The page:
The ultrasound transducer described in various levels of detail above has been observed to provide a suitable degree of radiopacity for locating the energy source at a desired location for ablating the conductive block. However, it is further contemplated that the catheter body 12 may include an additional radiopaque marker or markers (not shown) to identify the location of the transducer 28 in order to facilitate placement of the transducer at a selected ablation region of a pulmonary vein via X-ray visualization. The radiopaque marker is opaque under X-ray, and can be constructed, for example, of a radiopaque metal such as gold, platinum, or tungsten, or can comprise a radiopaque polymer such as a metal loaded polymer. The use and placement of a suitable radiopaque marker for use in the present invention is described in U.S. Pat. No. 6,117,101, the disclosure of which is incorporated herein by reference.
If desired, one or more temperature sensing devices (not shown) are provided for monitoring the temperature on and around the ablation assembly 14. For example, temperature sensing devices, such as thermocouples, can be used for measuring the temperature of the inflation fluid inside the balloon 26, for measuring the temperature of the transducer 28, and/or for measuring the temperature of the tissue during ablation.
The balloon 26 of the ablation assembly 14 functions to stabilize the ablation assembly within the region to be ablated, and particularly in a tubular region of or near the heart, such as the pulmonary vein. To enhance the stabilization of the ablation assembly 14, a stabilization assembly 17 is mounted at the distal end of catheter, distal to the ablation assembly 14, as shown in
In the depicted embodiment, the stabilization assembly 17 comprises a support member 84 covered by a non-conductive covering 86. The stabilization assembly 17 comprises a generally straight proximal region 88, a generally circular main region 89 and a generally straight distal region 90. The proximal region 88 is mounted on the distal end of the inner support member 30, as described in more detail below. The proximal region 88 preferably has an exposed length, e.g., not contained within the inner support member 30, ranging from about 3 mm to about 12 mm, more preferably about 3 mm to about 8 mm, still more preferably about 5 mm inch, but can vary as desired.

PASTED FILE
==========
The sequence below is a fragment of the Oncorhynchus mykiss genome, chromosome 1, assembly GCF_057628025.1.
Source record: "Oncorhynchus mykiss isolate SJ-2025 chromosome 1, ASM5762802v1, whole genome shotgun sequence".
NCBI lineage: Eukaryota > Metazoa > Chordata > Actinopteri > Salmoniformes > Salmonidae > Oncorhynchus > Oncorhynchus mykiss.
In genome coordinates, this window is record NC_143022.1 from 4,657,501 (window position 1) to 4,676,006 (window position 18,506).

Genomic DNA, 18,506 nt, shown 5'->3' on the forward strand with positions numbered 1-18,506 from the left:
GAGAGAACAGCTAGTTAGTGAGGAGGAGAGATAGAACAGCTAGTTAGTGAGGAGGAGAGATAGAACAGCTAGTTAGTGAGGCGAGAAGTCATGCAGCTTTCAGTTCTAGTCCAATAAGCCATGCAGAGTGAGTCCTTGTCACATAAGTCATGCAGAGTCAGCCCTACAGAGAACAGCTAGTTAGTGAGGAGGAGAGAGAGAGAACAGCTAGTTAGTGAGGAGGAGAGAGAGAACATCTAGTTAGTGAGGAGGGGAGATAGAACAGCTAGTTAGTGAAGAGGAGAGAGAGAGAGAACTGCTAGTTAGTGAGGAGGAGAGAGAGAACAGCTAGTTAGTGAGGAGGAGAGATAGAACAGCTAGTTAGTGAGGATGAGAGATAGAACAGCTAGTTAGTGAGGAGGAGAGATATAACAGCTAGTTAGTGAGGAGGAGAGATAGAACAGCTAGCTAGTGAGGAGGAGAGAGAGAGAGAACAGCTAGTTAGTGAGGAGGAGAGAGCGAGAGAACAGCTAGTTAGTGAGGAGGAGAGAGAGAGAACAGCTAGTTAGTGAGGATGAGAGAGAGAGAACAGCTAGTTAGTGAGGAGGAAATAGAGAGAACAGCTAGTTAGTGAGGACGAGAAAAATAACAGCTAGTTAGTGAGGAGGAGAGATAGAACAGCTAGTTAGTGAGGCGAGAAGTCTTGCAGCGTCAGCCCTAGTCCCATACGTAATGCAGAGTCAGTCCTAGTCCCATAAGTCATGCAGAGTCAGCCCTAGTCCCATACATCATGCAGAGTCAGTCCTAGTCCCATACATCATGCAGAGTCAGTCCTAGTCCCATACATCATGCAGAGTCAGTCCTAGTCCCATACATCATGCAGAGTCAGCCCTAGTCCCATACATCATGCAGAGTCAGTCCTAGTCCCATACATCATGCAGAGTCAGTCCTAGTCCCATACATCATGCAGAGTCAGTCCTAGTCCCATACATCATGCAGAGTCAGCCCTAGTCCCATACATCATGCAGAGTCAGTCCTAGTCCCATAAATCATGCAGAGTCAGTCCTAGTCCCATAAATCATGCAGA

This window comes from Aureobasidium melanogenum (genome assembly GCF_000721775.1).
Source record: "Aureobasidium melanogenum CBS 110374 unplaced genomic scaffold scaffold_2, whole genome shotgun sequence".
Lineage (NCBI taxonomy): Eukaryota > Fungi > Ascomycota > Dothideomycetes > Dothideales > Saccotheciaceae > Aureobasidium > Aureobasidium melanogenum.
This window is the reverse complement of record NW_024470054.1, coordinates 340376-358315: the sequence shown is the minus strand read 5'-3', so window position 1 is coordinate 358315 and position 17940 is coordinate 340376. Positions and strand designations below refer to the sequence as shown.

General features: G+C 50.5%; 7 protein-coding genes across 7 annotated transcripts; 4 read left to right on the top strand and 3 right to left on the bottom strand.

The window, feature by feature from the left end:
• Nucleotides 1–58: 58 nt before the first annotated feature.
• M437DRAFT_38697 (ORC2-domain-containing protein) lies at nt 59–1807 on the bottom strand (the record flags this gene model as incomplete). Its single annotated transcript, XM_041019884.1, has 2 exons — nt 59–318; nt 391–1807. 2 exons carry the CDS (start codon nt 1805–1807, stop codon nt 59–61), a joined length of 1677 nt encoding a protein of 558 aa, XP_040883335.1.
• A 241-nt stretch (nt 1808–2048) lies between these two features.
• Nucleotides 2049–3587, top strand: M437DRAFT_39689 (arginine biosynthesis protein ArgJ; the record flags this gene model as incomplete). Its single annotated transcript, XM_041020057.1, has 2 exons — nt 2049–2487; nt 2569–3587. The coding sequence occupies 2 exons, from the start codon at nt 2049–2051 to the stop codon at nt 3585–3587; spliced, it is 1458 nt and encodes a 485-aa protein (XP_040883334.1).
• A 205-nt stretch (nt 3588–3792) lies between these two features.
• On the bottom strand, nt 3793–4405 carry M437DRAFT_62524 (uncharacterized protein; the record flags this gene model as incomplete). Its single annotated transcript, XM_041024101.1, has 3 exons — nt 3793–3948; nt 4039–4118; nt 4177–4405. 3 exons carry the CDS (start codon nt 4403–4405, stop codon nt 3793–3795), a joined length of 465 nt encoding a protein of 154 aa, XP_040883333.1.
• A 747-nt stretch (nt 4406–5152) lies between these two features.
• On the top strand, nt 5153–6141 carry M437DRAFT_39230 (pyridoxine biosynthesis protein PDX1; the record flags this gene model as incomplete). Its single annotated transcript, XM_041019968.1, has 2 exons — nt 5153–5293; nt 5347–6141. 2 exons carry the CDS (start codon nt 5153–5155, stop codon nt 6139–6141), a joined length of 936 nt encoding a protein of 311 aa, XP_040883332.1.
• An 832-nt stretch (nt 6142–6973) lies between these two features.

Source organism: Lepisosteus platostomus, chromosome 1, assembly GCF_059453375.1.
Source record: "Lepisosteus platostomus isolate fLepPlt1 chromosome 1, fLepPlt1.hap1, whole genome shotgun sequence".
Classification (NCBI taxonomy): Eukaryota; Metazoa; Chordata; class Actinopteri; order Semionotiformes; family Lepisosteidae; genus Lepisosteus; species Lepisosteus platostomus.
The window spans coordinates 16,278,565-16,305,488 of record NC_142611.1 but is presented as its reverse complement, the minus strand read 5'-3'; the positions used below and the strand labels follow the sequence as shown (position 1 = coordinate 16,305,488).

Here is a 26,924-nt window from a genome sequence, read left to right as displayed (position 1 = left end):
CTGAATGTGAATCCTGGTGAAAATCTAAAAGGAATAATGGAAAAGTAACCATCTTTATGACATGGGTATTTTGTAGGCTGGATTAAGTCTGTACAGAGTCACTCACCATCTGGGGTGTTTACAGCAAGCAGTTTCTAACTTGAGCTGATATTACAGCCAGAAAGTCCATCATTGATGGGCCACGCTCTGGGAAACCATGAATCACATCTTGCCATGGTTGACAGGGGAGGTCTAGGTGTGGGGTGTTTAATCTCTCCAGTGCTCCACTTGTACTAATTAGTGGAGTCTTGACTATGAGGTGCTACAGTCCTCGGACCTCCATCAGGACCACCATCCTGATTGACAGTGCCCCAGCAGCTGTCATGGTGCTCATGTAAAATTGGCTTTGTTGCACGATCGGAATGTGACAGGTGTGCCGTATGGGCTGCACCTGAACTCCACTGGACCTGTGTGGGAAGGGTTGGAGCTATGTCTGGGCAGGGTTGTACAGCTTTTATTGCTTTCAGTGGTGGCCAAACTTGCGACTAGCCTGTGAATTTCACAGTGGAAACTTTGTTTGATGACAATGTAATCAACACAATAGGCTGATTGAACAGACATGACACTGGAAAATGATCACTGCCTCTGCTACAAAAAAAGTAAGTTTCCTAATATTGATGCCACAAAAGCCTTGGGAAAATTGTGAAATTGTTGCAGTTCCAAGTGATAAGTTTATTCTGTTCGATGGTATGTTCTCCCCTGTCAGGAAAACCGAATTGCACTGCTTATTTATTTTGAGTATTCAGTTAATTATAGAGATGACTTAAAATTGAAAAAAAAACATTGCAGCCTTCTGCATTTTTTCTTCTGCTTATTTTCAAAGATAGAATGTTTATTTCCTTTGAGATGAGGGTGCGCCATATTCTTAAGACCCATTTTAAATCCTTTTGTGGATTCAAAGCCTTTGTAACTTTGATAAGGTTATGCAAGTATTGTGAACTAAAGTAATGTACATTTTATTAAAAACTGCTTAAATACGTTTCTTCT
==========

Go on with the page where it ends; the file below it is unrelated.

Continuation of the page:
The generally circular main region 89 does not form a flat circle, but is very slightly helical, as shown in
The support member 84 is made of a material having shape-memory, i.e., that can be straightened or bent out of its original shape upon exertion of a force and is capable of substantially returning to its original shape upon removal of the force. A particularly preferred material for the support member 84 is a nickel/titanium alloy. Such alloys typically comprise about 55% nickel and 45% titanium, but may comprise from about 54% to about 57% nickel with the balance being titanium. A preferred nickel/titanium alloy is Nitinol, which has excellent shape memory, together with ductility, strength, corrosion resistance, electrical resistivity and temperature stability. The non-conductive covering 86 can be made of any suitable material, and is preferably made of a biocompatible plastic such as polyurethane or PEBAX. If desired, the support member 84 can be eliminated and the distal end of the non-conductive covering 86 can be pre-formed to have the desired curve of the stabilization assembly 17.
In a particularly preferred embodiment, the stabilization assembly 17 can also function as a mapping, recording and/or ablating assembly. In this embodiment, a series of ring electrodes 96 are mounted on the non-conductive covering 86 of the generally circular main region 89 of the stabilization assembly 17. The ring electrodes 96 can be made of any suitable solid conductive material, such as platinum or gold, preferably a combination of platinum and iridium, and mounted onto the non-conductive covering 86 with glue or the like. Alternatively, the ring electrodes 96 can be formed by coating the non-conductive covering 86 with an electrically conducting material, like platinum, gold and/or iridium. The coating can be applied using sputtering, ion beam deposition or an equivalent technique.
In a preferred embodiment, each ring electrode 96 is mounted by first forming a hole in the non-conductive covering 86. An electrode lead wire 98 is fed through the hole, and the ring electrode 96 is welded in place over the lead wire and non-conductive covering 86. The lead wires 98 extend between the non-conductive covering 86 and the support member 84. The proximal end of each lead wire 98 is electrically connected to a suitable connector (not shown), which is connected to a suitable monitor, recording device and/or source of ablation energy (not shown).
The number of ring electrodes 96 on the stabilization assembly 17 can vary as desired. Preferably the number of ring electrodes 96 ranges from about four to about twenty, more preferably from about eight to about twelve. In a particularly preferred embodiment, the stabilization assembly 17 carries ten ring electrodes 96. The ring electrodes 96 are preferably approximately evenly spaced around the generally circular main region 89, as best shown in
An alternative electrode arrangement is depicted in
Preferably each ring electrode 96 is relatively short, having a length ranging from about 0.4 mm to about 0.75 mm, with the most distal ring electrode 96 c being longer than the other ring electrodes, preferably having a length ranging from about 1 mm to about 1.5 mm. The longer ring electrode provides a signal to the user when the catheter is being viewed under fluoroscopy. Specifically, because the mapping assembly is generally circular, it can be difficult for the user to determine which electrodes are placed at a particular location in the heart. By having one ring electrode, such as the most distal ring electrode, sized differently from the other ring electrodes, the user has a reference point when viewing the catheter under fluoroscopy.